Invasive Scotch broom is disrupting natural forest succession and ruining prime salmon habitat as its yellow scourge spreads along the Hoh River and in other Olympic Peninsula salmon strongholds.
AT THE CONFLUENCE OF ELK CREEK AND THE HOH RIVER, JEFFERSON COUNTY — Jill Silver pushes through a wall of yellow towering overhead.
Undaunted, Silver, a watershed ecologist, shoves the branches of sunny yellow out of the way, following the trail of her attack team of locals with loppers, set to beat back this invader: Scotch broom.
Brought to the United States from the British Isles and central Europe as an ornamental and for erosion control, Scotch broom is a nuisance familiar to anyone in Western Washington, where it chokes pastures, roadsides, fencelines and any bare ground it can get ahold of. Here along the Hoh River and in other Olympic Peninsula salmon strongholds, it is threatening prime salmon habitat.
The plant establishes a monoculture that grows 15 feet in height, and each plant every year can pump out 12,000 seeds viable for up to 90 years. Wiley and tough as wire, Scotch broom quickly occupies new areas, out-competing other plants and preventing normal growth of native species.
Scotch broom loves disturbance zones such as river gravel bars, landslides, roadsides and clearings. These are the very places where willow, alder and, in time, conifer forests should establish themselves. Such native forests provide food for bugs, birds and grazing animals such as elk. They shade the streams and rain nutrient-rich detritus and insects into the water, nourishing fish and a whole suite of tiny lives at the base of the food chain that break down leaf litter and other forest material.
Native forests also provide fallen logs that stabilize banks and build complex, braided channels and gravel bars that salmon need.
Scotch broom destroys all those critical natural processes that a healthy river flood plain needs, displacing the vegetation that should be there, and even changing the very chemistry of the soil. It’s also toxic to grazers, denying native animals food.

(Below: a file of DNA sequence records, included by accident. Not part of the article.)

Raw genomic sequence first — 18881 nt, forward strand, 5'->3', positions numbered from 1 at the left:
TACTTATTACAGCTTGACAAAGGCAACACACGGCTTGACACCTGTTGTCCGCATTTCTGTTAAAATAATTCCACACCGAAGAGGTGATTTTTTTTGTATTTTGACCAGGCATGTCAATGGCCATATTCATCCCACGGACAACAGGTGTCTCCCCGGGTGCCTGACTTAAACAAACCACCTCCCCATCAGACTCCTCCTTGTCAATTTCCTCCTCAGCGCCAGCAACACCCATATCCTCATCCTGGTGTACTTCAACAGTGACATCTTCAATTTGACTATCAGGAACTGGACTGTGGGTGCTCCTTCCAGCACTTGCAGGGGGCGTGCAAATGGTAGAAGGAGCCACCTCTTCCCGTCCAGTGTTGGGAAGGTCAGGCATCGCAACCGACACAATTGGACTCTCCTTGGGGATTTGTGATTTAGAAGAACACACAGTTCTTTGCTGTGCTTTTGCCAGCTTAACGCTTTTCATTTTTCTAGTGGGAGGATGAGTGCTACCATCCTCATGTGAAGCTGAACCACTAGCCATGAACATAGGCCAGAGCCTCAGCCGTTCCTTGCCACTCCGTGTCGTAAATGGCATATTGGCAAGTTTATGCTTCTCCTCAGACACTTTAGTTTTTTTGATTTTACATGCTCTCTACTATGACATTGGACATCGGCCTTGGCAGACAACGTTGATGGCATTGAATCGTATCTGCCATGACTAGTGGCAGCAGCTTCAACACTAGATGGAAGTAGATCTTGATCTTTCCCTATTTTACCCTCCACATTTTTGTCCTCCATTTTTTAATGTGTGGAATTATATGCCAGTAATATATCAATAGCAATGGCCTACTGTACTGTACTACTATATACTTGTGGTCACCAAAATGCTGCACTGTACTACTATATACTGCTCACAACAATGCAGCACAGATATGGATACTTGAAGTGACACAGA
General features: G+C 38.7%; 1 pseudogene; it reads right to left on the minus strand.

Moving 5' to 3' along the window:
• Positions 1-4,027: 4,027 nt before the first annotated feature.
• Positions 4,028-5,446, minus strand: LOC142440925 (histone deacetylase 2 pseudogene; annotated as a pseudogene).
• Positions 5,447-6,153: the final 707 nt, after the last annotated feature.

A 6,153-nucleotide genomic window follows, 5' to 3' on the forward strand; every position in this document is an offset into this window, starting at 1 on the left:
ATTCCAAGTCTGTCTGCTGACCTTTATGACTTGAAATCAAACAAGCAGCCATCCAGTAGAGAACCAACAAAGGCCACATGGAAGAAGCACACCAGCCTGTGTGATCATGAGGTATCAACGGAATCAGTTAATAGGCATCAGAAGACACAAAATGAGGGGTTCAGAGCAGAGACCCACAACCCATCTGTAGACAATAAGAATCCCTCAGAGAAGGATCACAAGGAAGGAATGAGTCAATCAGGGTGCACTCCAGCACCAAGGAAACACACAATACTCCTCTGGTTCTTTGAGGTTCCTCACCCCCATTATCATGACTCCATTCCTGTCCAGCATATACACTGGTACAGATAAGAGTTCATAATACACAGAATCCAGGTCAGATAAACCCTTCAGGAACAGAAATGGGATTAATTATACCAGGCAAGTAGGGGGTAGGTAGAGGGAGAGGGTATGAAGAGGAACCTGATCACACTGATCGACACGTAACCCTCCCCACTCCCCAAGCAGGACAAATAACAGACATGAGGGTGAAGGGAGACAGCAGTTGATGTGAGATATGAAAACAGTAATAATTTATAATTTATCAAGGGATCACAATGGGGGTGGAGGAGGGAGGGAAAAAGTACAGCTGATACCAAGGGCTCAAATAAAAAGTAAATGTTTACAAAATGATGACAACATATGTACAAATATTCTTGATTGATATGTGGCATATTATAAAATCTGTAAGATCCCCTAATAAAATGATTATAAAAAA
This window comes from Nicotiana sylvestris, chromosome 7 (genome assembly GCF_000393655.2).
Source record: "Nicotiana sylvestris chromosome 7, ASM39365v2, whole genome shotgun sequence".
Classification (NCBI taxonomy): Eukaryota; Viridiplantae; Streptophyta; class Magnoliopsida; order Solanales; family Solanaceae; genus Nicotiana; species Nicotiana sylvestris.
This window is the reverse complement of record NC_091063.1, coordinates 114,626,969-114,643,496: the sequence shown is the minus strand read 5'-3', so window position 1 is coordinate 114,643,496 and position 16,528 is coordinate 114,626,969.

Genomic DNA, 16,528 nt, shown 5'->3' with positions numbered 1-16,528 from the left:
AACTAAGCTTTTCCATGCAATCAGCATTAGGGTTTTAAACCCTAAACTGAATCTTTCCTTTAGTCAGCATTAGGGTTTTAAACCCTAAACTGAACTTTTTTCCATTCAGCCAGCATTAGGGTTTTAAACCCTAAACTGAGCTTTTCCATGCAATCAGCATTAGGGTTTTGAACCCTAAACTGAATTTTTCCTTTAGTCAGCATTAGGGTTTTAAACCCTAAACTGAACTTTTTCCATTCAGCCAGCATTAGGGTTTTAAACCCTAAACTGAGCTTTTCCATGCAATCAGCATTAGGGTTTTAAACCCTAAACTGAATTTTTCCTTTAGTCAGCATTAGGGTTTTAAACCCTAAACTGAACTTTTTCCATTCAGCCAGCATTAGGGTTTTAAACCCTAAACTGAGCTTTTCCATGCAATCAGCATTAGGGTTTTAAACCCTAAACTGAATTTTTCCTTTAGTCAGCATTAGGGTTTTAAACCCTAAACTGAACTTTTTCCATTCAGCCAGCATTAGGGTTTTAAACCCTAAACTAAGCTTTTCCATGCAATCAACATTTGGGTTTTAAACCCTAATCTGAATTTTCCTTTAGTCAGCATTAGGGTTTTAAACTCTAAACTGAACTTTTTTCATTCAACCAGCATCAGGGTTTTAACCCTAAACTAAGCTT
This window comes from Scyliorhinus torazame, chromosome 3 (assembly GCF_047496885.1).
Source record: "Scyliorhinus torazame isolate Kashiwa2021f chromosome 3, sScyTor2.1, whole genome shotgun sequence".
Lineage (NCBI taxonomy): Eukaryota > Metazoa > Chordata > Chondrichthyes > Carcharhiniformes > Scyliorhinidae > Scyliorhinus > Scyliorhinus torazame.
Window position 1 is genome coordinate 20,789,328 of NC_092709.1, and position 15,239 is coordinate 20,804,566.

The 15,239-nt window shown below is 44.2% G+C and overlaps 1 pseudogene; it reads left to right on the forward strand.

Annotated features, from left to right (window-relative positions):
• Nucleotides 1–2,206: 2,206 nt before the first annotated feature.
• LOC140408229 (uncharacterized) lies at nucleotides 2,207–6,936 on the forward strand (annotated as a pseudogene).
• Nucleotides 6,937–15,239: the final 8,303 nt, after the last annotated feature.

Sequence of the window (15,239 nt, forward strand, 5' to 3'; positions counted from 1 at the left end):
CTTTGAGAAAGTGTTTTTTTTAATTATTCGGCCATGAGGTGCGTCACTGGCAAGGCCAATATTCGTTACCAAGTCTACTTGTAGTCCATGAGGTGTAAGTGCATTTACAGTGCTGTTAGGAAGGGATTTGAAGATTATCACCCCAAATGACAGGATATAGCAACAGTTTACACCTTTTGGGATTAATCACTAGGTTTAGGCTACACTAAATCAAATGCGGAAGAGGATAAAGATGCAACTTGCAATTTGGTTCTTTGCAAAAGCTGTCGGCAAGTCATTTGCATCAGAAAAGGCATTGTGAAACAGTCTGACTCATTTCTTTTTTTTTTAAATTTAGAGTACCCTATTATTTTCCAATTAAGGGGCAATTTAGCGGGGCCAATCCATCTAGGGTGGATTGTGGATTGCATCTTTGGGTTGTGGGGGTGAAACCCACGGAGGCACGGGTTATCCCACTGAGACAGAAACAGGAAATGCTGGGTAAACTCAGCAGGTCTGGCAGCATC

The plant is more flammable than native shrubs and trees, stoking the heat and destruction of wildfires. And it does not store carbon like the trees it displaces, such as Sitka spruce and Douglas fir.
Along the Hoh River, Scotch broom seeds introduced in the 2000s, probably from gravel and equipment used in construction projects upstream, are a recipe for a yellow explosion degrading some of the most cherished recreational areas and valuable habitat for fish and wildlife on the Olympic Peninsula.
The moss-cloaked Hoh River is among Washington’s most spectacular places. Clear and wild, never dammed, the river is home to salmon and steelhead, and forests alive with elk and birdsong.
To reach the restoration site where this crew is working, Silver traversed a realm of perfection: cool, pellucid pools and side channels of Elk Creek, a tributary of the Hoh. Tiny coho fry scoot through the water, their shadows slinking across the clean sediment of the creek bottom, where the larvae of caddisfly lumber.
The tadpoles of western toads squiggle, and water skeeters perform a graceful backwoods ballet.